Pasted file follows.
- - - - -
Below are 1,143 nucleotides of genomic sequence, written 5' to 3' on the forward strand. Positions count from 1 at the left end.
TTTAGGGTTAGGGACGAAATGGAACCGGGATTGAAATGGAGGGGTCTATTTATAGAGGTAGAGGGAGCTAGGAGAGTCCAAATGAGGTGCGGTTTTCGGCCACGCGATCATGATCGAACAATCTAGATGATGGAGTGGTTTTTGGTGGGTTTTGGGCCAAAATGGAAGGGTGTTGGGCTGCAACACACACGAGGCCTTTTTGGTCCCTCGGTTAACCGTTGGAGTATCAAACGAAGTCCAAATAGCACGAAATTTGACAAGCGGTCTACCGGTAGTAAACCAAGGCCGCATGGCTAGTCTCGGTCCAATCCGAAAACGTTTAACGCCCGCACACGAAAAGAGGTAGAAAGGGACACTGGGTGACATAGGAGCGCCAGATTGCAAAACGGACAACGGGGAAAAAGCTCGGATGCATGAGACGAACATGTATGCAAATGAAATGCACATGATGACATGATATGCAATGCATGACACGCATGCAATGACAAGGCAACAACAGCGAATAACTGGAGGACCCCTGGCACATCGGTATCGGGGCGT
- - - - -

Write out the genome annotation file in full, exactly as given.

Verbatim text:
Below are 1,143 nucleotides of genomic sequence, written 5' to 3' on the forward strand. Positions count from 1 at the left end.
TTTAGGGTTAGGGACGAAATGGAACCGGGATTGAAATGGAGGGGTCTATTTATAGAGGTAGAGGGAGCTAGGAGAGTCCAAATGAGGTGCGGTTTTCGGCCACGCGATCATGATCGAACAATCTAGATGATGGAGTGGTTTTTGGTGGGTTTTGGGCCAAAATGGAAGGGTGTTGGGCTGCAACACACACGAGGCCTTTTTGGTCCCTCGGTTAACCGTTGGAGTATCAAACGAAGTCCAAATAGCACGAAATTTGACAAGCGGTCTACCGGTAGTAAACCAAGGCCGCATGGCTAGTCTCGGTCCAATCCGAAAACGTTTAACGCCCGCACACGAAAAGAGGTAGAAAGGGACACTGGGTGACATAGGAGCGCCAGATTGCAAAACGGACAACGGGGAAAAAGCTCGGATGCATGAGACGAACATGTATGCAAATGAAATGCACATGATGACATGATATGCAATGCATGACACGCATGCAATGACAAGGCAACAACAGCGAATAACTGGAGGACCCCTGGCACATCGGTATCGGGGCGT